Most people have heard of the term “pain and suffering,” but not many fully understand the concept, especially as it’s used in the legal sense. For those who have been injured and are pondering a personal injury lawsuit, this changes very quickly. Whether your injury came as a result of a car accident, medical malpractice, slip-and-fall, or other kind of accident, you would likely have a number of questions about pain and suffering and it’s role in your personal injury case.
So What Does “Pain and Suffering” Refer To?
The definition of “pain and suffering” has multiple components and includes both physical pain and suffering as well as emotional or psychological pain and suffering. Physical pain and suffering is easier for people to understand. It involves the victim’s immediate physical injury, but it also refers to the long-lasting physical effects that will color the victim’s life as a result of the negligence of the defendant. Keep in mind that physical pain and suffering is a completely different claim of damages than a claim for medical expense, though these are also usually part of a personal injury claim.
Emotional or psychological pain and suffering is so much more difficult for people to understand because there is usually not a visible marker for it. People who appear perfectly after recuperating from an injury may well still be suffering emotionally for years to come. Emotional pain and suffering can include any negative emotions arising from the trauma of an accident or from the injuries caused by an accident. Many people experience pain and suffering through the lens depression, post-traumatic stress disorder, anger, sexual dysfunction, insomnia, or any other negatively impactful psychological state.
Doctors Play Key Role in Proving Pain and Suffering
There are no hard and fast rules on proving pain and suffering claims, but your doctor and medical records provide key context for any jury or insurance company reviewing your claim. Proving pain and suffering is virtually impossible if you did not initially seek medical care for your injuries. For this reason, the most important thing for you to do when injured is to be assessed by a medical professional right away. This is the safest for you physically, as it allows any injuries, including invisible injures, to be assessed and treated.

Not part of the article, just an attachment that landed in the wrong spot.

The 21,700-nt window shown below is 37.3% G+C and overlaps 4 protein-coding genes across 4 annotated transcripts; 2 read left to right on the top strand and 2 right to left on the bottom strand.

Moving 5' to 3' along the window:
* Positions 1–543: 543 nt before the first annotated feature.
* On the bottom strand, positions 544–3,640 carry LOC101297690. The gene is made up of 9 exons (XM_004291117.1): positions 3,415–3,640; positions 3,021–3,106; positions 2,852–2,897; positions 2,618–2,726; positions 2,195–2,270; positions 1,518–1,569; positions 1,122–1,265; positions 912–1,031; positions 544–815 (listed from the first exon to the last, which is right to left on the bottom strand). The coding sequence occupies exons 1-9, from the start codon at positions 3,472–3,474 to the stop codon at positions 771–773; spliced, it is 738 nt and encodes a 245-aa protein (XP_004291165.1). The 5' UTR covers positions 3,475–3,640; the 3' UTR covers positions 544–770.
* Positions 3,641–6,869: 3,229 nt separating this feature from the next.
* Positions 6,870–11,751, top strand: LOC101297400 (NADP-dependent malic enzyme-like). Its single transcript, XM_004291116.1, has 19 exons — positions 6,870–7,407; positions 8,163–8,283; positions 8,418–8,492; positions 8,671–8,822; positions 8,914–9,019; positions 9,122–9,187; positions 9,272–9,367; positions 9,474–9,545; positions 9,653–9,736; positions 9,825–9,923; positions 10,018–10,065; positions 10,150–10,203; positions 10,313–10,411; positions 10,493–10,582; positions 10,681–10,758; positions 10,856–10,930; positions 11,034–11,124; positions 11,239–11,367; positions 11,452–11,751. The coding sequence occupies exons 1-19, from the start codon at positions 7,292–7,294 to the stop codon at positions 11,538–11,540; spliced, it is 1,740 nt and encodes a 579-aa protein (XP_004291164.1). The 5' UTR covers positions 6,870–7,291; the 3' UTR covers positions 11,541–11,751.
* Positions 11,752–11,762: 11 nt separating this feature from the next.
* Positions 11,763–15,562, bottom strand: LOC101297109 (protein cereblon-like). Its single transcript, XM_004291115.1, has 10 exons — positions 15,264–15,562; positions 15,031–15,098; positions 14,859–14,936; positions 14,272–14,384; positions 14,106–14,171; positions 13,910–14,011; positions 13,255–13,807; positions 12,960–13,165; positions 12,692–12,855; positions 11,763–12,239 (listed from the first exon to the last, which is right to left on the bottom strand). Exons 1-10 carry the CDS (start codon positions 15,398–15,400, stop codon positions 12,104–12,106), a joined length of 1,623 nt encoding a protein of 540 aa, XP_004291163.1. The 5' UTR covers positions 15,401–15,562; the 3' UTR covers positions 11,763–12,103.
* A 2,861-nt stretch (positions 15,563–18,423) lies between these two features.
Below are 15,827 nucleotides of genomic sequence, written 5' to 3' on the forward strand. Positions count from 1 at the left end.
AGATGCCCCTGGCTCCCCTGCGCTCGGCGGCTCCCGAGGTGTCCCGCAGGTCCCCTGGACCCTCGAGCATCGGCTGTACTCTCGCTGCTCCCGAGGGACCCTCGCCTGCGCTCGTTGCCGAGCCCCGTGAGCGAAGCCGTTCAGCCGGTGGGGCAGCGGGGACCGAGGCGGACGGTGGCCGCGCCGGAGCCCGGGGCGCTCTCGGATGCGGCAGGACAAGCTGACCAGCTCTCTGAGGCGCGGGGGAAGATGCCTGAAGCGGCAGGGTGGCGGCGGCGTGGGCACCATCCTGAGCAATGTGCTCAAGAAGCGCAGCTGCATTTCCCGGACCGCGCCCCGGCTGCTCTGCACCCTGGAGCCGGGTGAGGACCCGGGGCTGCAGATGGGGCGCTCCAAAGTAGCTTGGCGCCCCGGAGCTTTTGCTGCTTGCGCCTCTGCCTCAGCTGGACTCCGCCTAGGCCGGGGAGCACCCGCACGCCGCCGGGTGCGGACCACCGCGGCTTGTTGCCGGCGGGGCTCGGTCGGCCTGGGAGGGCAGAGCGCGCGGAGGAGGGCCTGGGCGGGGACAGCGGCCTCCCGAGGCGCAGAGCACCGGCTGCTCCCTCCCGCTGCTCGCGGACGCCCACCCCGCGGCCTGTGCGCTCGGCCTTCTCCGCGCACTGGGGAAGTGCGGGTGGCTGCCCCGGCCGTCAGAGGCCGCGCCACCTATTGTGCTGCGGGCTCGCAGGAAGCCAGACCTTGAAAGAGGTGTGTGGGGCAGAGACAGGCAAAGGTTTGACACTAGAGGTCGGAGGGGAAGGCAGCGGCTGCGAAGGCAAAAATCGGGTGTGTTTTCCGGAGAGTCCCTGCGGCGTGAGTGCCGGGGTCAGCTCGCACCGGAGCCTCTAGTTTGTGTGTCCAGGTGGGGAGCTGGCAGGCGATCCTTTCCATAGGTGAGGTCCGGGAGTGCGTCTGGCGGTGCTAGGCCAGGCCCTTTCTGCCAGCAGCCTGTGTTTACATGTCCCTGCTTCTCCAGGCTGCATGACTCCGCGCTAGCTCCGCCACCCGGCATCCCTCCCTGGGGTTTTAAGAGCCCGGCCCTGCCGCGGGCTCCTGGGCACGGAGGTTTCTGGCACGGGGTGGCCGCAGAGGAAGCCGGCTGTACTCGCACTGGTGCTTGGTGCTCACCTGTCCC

In addition to ensuring proper medical diagnosis and care, prompt medical assessment will provide key support for a pain and suffering claim. It’s important to document everything you are experiencing in the care of your injury, including symptoms, services and care received, doctor’s records, statements from the mental health professional who is treating you, receipts for prescription and OTC medication, and proof of lost wages. In addition, a personal pain journal can be very useful because it can show a history of your pain and the activities you have missed. Pictures of the injury over time can also be included.
The absence of a clear definition for pain and suffering and variances in the ways juries award damages for pain and suffering claims can be confusing. In order to ensure you are appropriately compensated for your pain and suffering, hiring an experienced personal injury is recommended. The personal injury lawyers at Rhoads & Rhoads have decades of experience working with injury victims who are successful in their pain and suffering claims. To find out how we can help you, call us today for a free consultation at 1-888-709-9329.